’Mystical theology’ has developed through a range of meanings, from the hidden dimensions of divine significance in the community’s interpretation of its scriptures to the much later ’science’ of the soul’s ascent into communion with God. The thinkers and questions addressed in this book draws us into the heart of a complicated, beautiful, and often tantalisingly unfinished conversation, continuing over centuries and often brushing allusively into parallel concerns in other religions. Raising fundamental matters of epistemology, representation, metaphysics, and divine reality, contributors approach the mystical from postmodern, feminist, sociological and historical perspectives through thinkers such as Meister Eckhart, Thomas Aquinas, Catherine of Siena, Ignatius of Loyola, William James, Evelyn Underhill, Ernst Troeltsch, Rudolf Otto, Jacques Derrida, Jean-Luc Marion and Jean-Louis Chrétien. Medieval and early modern radical prophetic approaches are also explored. This book includes new essays by Sarah Apetrei, Tina Beattie, Raphel Cadenhead, Oliver Davies, Philip Endean, Brian FitzGerald, Ann Loades, George Pattison, Simon D. Podmore, Joel D.S. Rasmussen, and Johannes Zachhuber.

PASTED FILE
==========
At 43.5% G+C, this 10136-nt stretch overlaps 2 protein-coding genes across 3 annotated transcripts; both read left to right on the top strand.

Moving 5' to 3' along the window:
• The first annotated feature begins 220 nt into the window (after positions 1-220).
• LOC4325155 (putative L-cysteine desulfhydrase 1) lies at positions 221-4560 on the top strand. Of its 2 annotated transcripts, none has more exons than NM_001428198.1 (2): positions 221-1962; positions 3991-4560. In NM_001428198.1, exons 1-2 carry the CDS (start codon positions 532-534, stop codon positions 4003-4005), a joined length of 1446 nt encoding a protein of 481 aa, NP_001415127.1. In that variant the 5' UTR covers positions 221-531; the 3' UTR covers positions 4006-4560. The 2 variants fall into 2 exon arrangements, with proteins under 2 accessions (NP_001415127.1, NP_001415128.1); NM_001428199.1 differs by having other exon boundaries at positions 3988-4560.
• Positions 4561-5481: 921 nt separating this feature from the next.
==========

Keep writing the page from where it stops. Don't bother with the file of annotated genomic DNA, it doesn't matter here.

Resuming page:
Contents: Introduction: remembering and forgetting the mystical in contemporary theological discourse, Louise Nelstrop; The return of mysticism: the eternal return of ’the same’?, George Pattison; On reading medieval mystics today, Oliver Davies; Mysticism as a category of inquiry in the philosophies of Ernst Troeltsch and William James, Joel D.S. Rasmussen; Mysticism as a social type of Christianity? Ernst Troeltsch’s interpretation in its historical and systematic context, Johannes Zachhuber; Ignatian spirituality: the mystical within the Church, Philip Endean; Mysterium horrendum: mystical theology and the negative numinous, Simon D. Podmore; Mysticism: 'the energetic love’ of a female adventurer, Ann Loades; The body between us: towards an incarnate mysticism, Tina Beattie; Spiritual maturation and gender in Gregory of Nyssa’s ’mystical theology’, Raphael Cadenhead; Prophecy and the contemplation of history; Peter John Olivi and Hugh of St Victor, Brian FitzGerald; Prophecy and mysticism in 17th-century Britain, Sarah Apetrei; Index.
This series facilitates new points of synergy and fresh theological engagements with Christian mystical traditions. Reflecting the plurality of theological approaches to Christian mystical theology, books in the series cover historical, literary, practical, and systematic perspectives as well as philosophical, psychological, and phenomenological methods.
Although the primary focus of the series is the Christian tradition, exploration of texts from other traditions also highlight the theological, psychological and philosophical questions that Christian mysticism brings to the fore.